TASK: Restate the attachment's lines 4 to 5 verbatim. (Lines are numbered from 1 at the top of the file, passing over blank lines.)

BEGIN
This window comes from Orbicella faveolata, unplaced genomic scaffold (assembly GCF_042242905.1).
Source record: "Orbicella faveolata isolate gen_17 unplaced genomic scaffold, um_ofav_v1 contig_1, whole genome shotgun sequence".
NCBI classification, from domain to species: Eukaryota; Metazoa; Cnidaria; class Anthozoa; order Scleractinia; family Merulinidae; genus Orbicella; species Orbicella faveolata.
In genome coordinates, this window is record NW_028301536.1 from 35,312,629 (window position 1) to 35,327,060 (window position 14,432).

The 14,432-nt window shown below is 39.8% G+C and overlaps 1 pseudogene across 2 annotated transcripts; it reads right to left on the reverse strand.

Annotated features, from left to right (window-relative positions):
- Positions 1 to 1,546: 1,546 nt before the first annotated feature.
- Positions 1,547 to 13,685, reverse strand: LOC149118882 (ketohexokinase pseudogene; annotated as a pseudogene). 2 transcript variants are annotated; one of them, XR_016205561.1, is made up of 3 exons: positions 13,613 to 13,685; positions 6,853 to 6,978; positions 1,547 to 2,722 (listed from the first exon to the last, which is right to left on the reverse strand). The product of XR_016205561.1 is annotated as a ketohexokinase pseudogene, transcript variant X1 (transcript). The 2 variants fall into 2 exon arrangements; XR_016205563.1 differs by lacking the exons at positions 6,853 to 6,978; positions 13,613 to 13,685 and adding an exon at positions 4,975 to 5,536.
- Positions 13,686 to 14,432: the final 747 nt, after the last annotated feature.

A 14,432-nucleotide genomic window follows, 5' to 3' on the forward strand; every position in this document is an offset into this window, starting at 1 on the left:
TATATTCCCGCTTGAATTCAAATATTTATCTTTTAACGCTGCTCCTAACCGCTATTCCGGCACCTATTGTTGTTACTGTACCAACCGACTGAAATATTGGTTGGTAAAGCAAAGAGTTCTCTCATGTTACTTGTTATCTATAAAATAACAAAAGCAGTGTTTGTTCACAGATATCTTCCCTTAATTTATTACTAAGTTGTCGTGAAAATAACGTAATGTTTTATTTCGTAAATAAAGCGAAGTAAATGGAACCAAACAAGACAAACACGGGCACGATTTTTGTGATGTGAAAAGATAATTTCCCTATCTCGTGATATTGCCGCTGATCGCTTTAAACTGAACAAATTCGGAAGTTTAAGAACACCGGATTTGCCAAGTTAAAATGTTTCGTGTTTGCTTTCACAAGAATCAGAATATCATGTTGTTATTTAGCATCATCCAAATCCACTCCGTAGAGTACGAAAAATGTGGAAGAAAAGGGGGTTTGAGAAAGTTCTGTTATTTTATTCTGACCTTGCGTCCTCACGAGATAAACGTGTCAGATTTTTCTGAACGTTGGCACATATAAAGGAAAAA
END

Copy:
In genome coordinates, this window is record NW_028301536.1 from 35,312,629 (window position 1) to 35,327,060 (window position 14,432).

The 14,432-nt window shown below is 39.8% G+C and overlaps 1 pseudogene across 2 annotated transcripts; it reads right to left on the reverse strand.